My Dance with Grace: Reflections on Death and Life

by Weldon Bradshaw

Late in 2009, Weldon Bradshaw was diagnosed with primary sclerosing cholangitis, an incurable, autoimmune liver condition. Over the next two and a half years, as the disease progressed slowly and his liver and health deteriorated, his prognosis grew bleak. By November of 2012, his doctor informed him that if he didn’t receive a transplant, he’d be dead within the week.

Through it all, Weldon remained steadfast to the promise he’d made his family at the outset of his illness: he would be there to dance at his granddaughter’s wedding.

A high school cross country coach and lifelong athlete, Weldon was accustomed to tests of endurance, spirit, and drive. But nothing could have prepared him for this—the race of his life. It would be a race against time and chance and hopelessness in the face of devastating odds. It would be a race for a miracle.

“. . . When we talk about our commitment to human health and to catalyzing the human experience, it is with people like Weldon Bradshaw in mind.”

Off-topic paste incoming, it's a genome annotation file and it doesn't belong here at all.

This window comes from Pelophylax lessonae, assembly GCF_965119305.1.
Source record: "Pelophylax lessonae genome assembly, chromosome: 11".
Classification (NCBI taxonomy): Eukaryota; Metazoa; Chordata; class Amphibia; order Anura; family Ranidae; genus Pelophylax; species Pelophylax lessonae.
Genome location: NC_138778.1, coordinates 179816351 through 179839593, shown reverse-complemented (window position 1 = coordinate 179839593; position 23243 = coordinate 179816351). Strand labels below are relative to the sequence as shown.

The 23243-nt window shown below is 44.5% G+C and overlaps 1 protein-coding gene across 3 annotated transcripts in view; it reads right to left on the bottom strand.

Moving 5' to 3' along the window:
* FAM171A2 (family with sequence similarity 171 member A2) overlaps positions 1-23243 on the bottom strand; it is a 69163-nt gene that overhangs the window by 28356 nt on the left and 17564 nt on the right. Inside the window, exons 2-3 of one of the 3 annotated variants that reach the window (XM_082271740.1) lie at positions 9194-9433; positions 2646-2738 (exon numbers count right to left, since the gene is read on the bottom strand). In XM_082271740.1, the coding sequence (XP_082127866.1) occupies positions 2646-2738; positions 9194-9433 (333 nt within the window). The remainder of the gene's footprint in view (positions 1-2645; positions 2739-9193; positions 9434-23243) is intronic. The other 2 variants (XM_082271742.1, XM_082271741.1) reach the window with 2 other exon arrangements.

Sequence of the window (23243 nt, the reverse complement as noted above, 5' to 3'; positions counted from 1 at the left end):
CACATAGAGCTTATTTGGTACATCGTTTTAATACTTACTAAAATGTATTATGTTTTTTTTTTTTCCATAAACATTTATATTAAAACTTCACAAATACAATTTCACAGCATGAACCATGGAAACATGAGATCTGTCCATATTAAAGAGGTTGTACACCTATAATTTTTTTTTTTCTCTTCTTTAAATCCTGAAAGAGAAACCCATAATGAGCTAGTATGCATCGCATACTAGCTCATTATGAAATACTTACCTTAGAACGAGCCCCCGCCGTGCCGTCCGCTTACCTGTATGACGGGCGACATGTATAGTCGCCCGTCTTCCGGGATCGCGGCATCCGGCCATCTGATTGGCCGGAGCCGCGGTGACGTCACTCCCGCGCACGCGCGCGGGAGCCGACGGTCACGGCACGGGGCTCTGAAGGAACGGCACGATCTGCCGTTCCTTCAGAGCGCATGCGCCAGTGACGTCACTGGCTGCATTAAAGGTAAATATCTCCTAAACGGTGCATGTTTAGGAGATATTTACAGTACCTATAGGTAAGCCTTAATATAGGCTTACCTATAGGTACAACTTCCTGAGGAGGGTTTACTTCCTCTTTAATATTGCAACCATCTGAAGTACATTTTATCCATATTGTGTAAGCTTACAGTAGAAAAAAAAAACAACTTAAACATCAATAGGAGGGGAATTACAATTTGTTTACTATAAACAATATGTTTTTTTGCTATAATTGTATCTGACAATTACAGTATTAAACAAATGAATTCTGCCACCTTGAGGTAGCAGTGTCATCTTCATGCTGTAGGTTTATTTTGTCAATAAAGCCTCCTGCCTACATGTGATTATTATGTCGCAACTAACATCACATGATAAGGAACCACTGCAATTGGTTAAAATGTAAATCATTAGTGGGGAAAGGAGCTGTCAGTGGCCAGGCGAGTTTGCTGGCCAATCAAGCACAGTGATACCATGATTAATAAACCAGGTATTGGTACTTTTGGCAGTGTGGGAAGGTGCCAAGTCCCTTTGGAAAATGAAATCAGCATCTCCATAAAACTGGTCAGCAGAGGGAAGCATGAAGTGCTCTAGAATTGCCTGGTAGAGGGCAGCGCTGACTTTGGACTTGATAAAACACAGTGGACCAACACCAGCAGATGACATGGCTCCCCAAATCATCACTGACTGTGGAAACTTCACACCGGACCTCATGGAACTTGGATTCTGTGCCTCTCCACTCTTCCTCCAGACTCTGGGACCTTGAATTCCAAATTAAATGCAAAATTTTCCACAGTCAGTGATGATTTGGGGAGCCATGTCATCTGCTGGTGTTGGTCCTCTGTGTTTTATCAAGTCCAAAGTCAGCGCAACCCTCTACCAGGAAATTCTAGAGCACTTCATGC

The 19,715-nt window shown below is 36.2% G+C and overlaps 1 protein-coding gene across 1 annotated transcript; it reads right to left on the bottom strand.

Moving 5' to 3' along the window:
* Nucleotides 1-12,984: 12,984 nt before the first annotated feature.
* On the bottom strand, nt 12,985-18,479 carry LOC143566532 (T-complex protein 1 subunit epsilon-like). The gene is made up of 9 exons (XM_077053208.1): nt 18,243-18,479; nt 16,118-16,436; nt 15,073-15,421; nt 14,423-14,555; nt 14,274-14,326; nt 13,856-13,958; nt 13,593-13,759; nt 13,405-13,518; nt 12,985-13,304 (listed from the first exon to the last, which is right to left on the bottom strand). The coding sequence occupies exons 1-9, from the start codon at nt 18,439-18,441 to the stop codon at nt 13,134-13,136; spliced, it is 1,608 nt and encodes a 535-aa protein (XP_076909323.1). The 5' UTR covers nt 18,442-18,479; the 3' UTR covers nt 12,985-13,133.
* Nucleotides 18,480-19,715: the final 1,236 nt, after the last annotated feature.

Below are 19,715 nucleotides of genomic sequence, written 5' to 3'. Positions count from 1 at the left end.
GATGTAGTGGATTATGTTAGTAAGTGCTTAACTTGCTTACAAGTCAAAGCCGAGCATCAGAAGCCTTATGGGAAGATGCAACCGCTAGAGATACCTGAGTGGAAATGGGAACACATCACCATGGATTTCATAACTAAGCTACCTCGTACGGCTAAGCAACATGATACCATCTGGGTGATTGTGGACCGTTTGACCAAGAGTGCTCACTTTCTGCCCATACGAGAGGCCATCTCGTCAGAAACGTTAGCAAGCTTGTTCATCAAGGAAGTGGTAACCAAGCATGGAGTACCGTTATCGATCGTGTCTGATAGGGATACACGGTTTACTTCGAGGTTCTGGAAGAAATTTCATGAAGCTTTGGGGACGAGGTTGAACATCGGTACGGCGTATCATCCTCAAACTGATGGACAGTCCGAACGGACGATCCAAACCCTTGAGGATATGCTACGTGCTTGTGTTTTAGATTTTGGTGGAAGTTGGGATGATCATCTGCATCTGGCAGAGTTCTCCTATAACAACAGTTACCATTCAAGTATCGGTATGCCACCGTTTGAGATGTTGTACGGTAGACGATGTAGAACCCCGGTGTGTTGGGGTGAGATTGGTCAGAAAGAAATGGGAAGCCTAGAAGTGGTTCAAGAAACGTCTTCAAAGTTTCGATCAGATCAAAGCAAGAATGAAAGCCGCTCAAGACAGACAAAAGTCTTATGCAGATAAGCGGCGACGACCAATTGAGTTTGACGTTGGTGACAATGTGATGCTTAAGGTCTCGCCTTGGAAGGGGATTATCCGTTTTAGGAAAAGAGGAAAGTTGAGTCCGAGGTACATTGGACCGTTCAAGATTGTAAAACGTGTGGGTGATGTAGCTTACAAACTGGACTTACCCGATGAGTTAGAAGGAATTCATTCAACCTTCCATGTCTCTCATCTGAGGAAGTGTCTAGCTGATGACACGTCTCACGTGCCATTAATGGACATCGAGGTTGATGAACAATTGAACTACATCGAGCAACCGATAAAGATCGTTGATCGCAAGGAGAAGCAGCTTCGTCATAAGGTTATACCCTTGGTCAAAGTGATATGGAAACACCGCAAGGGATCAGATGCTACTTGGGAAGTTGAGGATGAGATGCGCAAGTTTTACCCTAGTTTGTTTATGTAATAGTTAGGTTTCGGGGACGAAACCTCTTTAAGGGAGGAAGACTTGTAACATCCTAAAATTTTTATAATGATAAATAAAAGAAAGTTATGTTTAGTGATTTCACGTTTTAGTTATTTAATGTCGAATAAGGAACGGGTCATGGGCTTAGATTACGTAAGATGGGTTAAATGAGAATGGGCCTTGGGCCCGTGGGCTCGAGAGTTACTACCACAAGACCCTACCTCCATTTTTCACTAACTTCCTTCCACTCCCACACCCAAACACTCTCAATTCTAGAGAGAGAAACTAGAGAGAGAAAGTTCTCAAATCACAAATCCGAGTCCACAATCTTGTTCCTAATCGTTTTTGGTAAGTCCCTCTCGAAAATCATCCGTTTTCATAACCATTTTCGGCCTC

Michael Rao, Ph.D., President,
Virginia Commonwealth University
and VCU Health System

“I have taken care of people and dealt with the ill and dying since 1980, and I have never read a more accurate or more beautiful, poetic account of defying death!”

Dr. Robert A. Fisher, Surgical Director,
Hume-Lee Transplant Center,
Virginia Commonwealth University Medical Center


Weldon Bradshaw has worked at Collegiate School in Richmond, Virginia, since 1972, as a teacher, administrator, and coach, primarily of cross country and track.

Since 1970, he has been a freelance reporter covering mainly sports for the Richmond News Leader, then the Times-Dispatch. Since 2001, he has written a weekly column entitled “Reflections” for the Collegiate website (

He and his wife Emily, who is also a teacher at Collegiate, live in western Henrico County and have four adult children and four grandchildren.